Most of us usually rely on the use of summary statistics (mean aka average) on analyzing and reporting the results of our performance and/or analysis. I might say that I have been trapped in this convention for quite a long time too. However, using this conventional way takes away insights that are significantly useful in our analysis and decision making. This is one realization I had when I used a boxplot for a report I did few weeks ago.

Illustrating some actual scenario

Let’s take an example. Say, I pulled out the data of the line output of HGA Assembly and take the average to represent the daily performance. Calculated average is 29.4KHGA and comparing it with the target of 31KHGA, I will conclude that we have a problem on not meeting the requirement. However, plotting the same data set using a boxplot might give us another perspective. Let’s set this aside and review some basic concepts about box plot before we proceed.

What does a box plot looks like?

The figure below shows the anatomy of a boxplot. This graphical technique is based on the principle of quartiles. A quartile divides your whole data set into four equal parts (1st to 4th quartile). In case you missed this one during your Six Sigma class, the second quartile is also our median and serves as the basis of the central tendency for a boxplot. By having a value of median, it tells us that half of the data points fall below that value and the other half above that value. The same logic applies for the rest of the quartiles.


The IQR (inter quartile range) is the measure of dispersion for a boxplot and is also used to determine the end points of the whiskers (upper and lower). The upper and lower whiskers are determined by adding 1.5 of the height of the IQR to Q3 and Q1, respectively. Any point that falls outside these whiskers are considered to be outliers.


How to think outside the boxplot?

One good thing about the boxplot is that it gives us a quick snapshot of the distribution of our data and in a glance can provide us insights about our data’s central tendency and dispersion. (See how good this tool is. )

Fundamentally, boxplot is used for two most common reasons.

  1. See the distribution of a data set for baselining and/or target setting
  2. Compare the distribution of data sets across a given category

Let’s apply #1 and create a boxplot to the HGA Assembly line output data we are talking about earlier. Just to recall, average line output is 29.5KHA.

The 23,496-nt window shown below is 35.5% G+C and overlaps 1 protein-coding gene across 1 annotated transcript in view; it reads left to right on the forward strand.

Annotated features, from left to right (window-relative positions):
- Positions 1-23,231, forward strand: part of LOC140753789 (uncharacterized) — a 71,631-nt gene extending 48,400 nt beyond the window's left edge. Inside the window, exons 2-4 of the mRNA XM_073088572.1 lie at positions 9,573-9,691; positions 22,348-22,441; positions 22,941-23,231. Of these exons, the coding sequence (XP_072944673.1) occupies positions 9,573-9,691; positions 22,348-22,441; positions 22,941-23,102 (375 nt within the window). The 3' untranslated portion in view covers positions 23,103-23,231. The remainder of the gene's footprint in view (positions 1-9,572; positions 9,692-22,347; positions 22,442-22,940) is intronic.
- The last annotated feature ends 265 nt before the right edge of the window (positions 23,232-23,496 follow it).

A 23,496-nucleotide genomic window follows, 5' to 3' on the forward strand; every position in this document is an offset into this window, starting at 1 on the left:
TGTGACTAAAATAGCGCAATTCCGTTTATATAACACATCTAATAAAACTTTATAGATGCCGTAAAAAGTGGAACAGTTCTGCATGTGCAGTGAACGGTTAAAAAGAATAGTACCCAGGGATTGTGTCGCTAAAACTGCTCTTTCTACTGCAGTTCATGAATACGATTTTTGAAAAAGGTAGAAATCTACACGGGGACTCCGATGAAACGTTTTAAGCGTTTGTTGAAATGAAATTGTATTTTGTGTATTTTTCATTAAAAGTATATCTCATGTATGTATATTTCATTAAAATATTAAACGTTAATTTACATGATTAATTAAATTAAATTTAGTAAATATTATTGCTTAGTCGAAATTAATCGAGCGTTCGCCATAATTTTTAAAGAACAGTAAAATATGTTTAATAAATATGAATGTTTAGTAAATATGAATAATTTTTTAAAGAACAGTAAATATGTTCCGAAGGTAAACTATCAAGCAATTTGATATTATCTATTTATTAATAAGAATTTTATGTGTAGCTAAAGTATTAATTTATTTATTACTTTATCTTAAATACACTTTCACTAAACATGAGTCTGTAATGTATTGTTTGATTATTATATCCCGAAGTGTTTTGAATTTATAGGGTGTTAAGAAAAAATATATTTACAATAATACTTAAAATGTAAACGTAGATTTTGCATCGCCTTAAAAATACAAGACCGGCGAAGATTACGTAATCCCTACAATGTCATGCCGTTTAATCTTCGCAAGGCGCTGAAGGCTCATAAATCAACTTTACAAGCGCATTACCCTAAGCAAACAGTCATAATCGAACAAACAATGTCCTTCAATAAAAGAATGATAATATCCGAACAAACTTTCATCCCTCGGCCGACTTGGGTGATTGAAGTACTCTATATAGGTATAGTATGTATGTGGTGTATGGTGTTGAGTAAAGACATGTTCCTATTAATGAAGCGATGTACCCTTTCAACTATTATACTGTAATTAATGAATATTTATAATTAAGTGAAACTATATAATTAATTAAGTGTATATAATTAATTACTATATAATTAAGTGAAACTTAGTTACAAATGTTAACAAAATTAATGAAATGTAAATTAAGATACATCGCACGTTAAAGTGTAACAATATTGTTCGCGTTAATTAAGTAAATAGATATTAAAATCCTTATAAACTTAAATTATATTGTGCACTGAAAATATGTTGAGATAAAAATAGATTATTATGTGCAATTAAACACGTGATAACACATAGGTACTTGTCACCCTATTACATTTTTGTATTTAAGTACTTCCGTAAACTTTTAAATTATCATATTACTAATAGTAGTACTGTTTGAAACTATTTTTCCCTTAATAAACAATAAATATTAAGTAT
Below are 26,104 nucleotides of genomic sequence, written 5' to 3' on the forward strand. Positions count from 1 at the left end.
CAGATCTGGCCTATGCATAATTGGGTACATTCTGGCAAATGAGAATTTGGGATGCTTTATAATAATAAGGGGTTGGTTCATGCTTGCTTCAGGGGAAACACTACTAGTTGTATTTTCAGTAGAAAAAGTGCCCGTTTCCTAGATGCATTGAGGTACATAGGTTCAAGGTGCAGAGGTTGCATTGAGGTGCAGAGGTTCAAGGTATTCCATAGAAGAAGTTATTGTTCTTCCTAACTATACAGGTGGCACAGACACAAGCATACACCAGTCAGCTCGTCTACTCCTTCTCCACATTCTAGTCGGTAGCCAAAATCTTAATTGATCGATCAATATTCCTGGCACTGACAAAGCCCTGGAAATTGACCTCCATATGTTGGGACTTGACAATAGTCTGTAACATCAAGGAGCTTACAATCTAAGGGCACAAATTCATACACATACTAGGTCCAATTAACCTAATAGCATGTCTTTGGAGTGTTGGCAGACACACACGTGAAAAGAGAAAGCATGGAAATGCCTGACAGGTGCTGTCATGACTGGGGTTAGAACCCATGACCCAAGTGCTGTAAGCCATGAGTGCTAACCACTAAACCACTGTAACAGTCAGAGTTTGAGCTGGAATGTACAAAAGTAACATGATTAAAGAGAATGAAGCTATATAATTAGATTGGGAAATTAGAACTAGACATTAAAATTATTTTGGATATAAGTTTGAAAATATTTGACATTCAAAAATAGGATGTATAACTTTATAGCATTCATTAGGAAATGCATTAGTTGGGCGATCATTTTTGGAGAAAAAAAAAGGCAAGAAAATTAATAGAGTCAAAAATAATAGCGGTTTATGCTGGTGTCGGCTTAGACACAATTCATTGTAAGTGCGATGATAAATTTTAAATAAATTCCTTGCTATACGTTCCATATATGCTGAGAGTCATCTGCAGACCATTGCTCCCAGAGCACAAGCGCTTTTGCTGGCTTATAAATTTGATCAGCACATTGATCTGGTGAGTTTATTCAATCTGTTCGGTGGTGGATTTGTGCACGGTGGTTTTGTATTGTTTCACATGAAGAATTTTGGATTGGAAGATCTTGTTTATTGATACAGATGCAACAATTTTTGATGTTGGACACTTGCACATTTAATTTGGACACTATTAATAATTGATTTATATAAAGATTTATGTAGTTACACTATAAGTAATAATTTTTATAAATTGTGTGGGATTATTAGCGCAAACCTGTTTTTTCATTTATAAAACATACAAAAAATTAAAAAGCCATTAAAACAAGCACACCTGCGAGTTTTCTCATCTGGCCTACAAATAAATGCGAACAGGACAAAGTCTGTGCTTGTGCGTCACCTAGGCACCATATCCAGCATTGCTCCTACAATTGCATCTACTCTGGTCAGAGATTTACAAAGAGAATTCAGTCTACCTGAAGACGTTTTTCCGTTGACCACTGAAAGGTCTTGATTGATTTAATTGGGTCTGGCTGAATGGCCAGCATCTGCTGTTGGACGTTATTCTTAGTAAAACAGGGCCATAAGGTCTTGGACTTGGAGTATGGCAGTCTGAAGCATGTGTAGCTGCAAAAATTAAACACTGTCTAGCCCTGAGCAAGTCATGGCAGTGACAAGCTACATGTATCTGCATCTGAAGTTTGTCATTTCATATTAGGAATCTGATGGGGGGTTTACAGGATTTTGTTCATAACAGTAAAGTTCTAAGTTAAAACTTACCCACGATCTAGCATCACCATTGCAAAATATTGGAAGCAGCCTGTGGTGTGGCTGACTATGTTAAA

Using the generated boxplot above, we can get more insights compared to using a summary statistic (mean). Q1 is at 29.1KHGA which means that around three-fourths of the plotted data points are already meeting the required target. Our Q3 is at 31.3KHGA which means that one-fourth of the data points are already demonstrating the 31KHA line target. We can also see several outliers extending up until ~21KHGA region. By looking at the mean alone, we will not have a grasp of this information. By having a boxplot like this, we are getting information about the variation within a group.

Now, say we are asked if how ready are we with the 31KHGA requirement, we cannot answer readily with some summary statistic and we need to consult the distribution of the data set. With the boxplot result, the insight can be taken and used to baseline, i.e., one-fourth of the data points already hitting the target, thus, the 31KHGA target is feasible.

Let’s apply #2 to the same data set but this time looking on a daily basis.


Looking at the boxplot above, we can see that the line output varies from day-to-day. Outliers are present daily and could trigger questions like:

What causes the variation seen in a daily basis?

Are the outliers from the same line?

What are the conditions that are present/existing when the line achieved the target output?

By answering the above questions, we can understand the variation between groups and take actions to reduce it and optimize performance.

Wrapping it up

Context is everything especially in statistics or data analysis. Boxplots can be useful in understanding our data in terms of the central tendency and spread. Its applications will vary depending on our creativity to do so. It will not be the graphical tool for all our requirements so I guess the wisdom is when to use this tool. Happy “Thinking Outside the Box……plot!”